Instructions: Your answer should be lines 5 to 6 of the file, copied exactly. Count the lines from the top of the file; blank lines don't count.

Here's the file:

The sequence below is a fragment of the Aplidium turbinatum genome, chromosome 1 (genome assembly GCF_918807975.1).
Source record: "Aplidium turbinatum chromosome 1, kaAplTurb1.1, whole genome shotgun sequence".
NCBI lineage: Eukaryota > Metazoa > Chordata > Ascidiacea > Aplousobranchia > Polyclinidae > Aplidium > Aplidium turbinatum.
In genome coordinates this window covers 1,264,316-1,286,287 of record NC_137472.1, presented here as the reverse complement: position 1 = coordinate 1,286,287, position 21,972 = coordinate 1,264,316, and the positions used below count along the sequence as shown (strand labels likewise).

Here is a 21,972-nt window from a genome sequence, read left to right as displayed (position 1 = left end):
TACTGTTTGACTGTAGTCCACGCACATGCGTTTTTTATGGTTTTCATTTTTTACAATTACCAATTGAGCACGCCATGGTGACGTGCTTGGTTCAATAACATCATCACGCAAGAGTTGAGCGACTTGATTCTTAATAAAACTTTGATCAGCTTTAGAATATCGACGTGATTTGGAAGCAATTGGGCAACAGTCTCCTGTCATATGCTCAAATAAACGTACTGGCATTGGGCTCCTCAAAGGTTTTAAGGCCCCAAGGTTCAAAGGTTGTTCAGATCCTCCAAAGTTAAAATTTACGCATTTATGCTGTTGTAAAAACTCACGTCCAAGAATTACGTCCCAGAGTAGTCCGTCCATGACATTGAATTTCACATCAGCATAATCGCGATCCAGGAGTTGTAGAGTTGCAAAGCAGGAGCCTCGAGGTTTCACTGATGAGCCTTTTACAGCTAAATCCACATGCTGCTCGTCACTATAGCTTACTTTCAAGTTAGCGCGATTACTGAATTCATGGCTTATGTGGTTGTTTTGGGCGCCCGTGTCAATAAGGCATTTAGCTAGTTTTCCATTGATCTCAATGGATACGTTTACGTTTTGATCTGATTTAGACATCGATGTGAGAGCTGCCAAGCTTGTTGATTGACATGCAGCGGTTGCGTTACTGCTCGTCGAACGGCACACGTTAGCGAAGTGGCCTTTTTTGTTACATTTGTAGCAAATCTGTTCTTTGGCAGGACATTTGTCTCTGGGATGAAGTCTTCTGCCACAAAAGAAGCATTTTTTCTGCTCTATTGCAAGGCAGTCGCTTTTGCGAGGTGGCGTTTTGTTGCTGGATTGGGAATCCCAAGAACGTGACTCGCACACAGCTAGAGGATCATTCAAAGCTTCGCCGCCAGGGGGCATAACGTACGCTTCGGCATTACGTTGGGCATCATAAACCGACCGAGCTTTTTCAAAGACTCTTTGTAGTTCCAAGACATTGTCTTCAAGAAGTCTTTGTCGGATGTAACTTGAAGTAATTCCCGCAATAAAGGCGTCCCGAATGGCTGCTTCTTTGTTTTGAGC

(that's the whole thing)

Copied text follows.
Here is a 21,972-nt window from a genome sequence, read left to right as displayed (position 1 = left end):
TACTGTTTGACTGTAGTCCACGCACATGCGTTTTTTATGGTTTTCATTTTTTACAATTACCAATTGAGCACGCCATGGTGACGTGCTTGGTTCAATAACATCATCACGCAAGAGTTGAGCGACTTGATTCTTAATAAAACTTTGATCAGCTTTAGAATATCGACGTGATTTGGAAGCAATTGGGCAACAGTCTCCTGTCATATGCTCAAATAAACGTACTGGCATTGGGCTCCTCAAAGGTTTTAAGGCCCCAAGGTTCAAAGGTTGTTCAGATCCTCCAAAGTTAAAATTTACGCATTTATGCTGTTGTAAAAACTCACGTCCAAGAATTACGTCCCAGAGTAGTCCGTCCATGACATTGAATTTCACATCAGCATAATCGCGATCCAGGAGTTGTAGAGTTGCAAAGCAGGAGCCTCGAGGTTTCACTGATGAGCCTTTTACAGCTAAATCCACATGCTGCTCGTCACTATAGCTTACTTTCAAGTTAGCGCGATTACTGAATTCATGGCTTATGTGGTTGTTTTGGGCGCCCGTGTCAATAAGGCATTTAGCTAGTTTTCCATTGATCTCAATGGATACGTTTACGTTTTGATCTGATTTAGACATCGATGTGAGAGCTGCCAAGCTTGTTGATTGACATGCAGCGGTTGCGTTACTGCTCGTCGAACGGCACACGTTAGCGAAGTGGCCTTTTTTGTTACATTTGTAGCAAATCTGTTCTTTGGCAGGACATTTGTCTCTGGGATGAAGTCTTCTGCCACAAAAGAAGCATTTTTTCTGCTCTATTGCAAGGCAGTCGCTTTTGCGAGGTGGCGTTTTGTTGCTGGATTGGGAATCCCAAGAACGTGACTCGCACACAGCTAGAGGATCATTCAAAGCTTCGCCGCCAGGGGGCATAACGTACGCTTCGGCATTACGTTGGGCATCATAAACCGACCGAGCTTTTTCAAAGACTCTTTGTAGTTCCAAGACATTGTCTTCAAGAAGTCTTTGTCGGATGTAACTTGAAGTAATTCCCGCAATAAAGGCGTCCCGAATGGCTGCTTCTTTGTTTTGAGC